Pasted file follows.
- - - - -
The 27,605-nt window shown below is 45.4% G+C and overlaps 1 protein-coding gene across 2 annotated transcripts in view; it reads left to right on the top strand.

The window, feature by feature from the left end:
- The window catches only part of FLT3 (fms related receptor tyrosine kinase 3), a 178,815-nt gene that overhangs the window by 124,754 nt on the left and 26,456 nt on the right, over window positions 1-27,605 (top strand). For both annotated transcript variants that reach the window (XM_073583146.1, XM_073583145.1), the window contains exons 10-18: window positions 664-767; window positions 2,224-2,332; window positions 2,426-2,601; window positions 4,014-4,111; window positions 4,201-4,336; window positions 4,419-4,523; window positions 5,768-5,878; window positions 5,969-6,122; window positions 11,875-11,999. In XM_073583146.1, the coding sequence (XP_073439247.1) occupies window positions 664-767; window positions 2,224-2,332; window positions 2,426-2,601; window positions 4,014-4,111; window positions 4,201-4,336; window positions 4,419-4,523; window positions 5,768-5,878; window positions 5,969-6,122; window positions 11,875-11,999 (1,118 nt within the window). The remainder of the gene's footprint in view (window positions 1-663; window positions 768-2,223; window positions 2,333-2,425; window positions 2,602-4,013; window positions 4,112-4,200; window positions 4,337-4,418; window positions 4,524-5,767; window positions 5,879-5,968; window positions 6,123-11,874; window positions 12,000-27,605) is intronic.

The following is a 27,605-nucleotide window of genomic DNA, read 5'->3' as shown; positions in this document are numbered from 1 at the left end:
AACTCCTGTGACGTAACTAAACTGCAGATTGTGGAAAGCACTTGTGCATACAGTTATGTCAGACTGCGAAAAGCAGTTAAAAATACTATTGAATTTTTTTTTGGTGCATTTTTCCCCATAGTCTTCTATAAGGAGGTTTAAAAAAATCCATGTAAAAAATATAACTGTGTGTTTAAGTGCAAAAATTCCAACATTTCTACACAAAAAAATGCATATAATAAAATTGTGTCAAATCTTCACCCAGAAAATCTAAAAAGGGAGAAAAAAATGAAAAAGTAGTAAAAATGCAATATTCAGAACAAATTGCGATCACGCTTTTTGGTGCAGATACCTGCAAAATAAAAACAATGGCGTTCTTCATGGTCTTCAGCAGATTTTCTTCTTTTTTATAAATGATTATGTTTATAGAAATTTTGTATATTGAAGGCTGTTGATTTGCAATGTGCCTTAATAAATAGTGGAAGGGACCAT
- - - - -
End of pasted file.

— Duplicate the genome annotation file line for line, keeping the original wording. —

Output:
The 27,605-nt window shown below is 45.4% G+C and overlaps 1 protein-coding gene across 2 annotated transcripts in view; it reads left to right on the top strand.

The window, feature by feature from the left end:
- The window catches only part of FLT3 (fms related receptor tyrosine kinase 3), a 178,815-nt gene that overhangs the window by 124,754 nt on the left and 26,456 nt on the right, over window positions 1-27,605 (top strand). For both annotated transcript variants that reach the window (XM_073583146.1, XM_073583145.1), the window contains exons 10-18: window positions 664-767; window positions 2,224-2,332; window positions 2,426-2,601; window positions 4,014-4,111; window positions 4,201-4,336; window positions 4,419-4,523; window positions 5,768-5,878; window positions 5,969-6,122; window positions 11,875-11,999. In XM_073583146.1, the coding sequence (XP_073439247.1) occupies window positions 664-767; window positions 2,224-2,332; window positions 2,426-2,601; window positions 4,014-4,111; window positions 4,201-4,336; window positions 4,419-4,523; window positions 5,768-5,878; window positions 5,969-6,122; window positions 11,875-11,999 (1,118 nt within the window). The remainder of the gene's footprint in view (window positions 1-663; window positions 768-2,223; window positions 2,333-2,425; window positions 2,602-4,013; window positions 4,112-4,200; window positions 4,337-4,418; window positions 4,524-5,767; window positions 5,879-5,968; window positions 6,123-11,874; window positions 12,000-27,605) is intronic.

The following is a 27,605-nucleotide window of genomic DNA, read 5'->3' as shown; positions in this document are numbered from 1 at the left end:
AACTCCTGTGACGTAACTAAACTGCAGATTGTGGAAAGCACTTGTGCATACAGTTATGTCAGACTGCGAAAAGCAGTTAAAAATACTATTGAATTTTTTTTTGGTGCATTTTTCCCCATAGTCTTCTATAAGGAGGTTTAAAAAAATCCATGTAAAAAATATAACTGTGTGTTTAAGTGCAAAAATTCCAACATTTCTACACAAAAAAATGCATATAATAAAATTGTGTCAAATCTTCACCCAGAAAATCTAAAAAGGGAGAAAAAAATGAAAAAGTAGTAAAAATGCAATATTCAGAACAAATTGCGATCACGCTTTTTGGTGCAGATACCTGCAAAATAAAAACAATGGCGTTCTTCATGGTCTTCAGCAGATTTTCTTCTTTTTTATAAATGATTATGTTTATAGAAATTTTGTATATTGAAGGCTGTTGATTTGCAATGTGCCTTAATAAATAGTGGAAGGGACCAT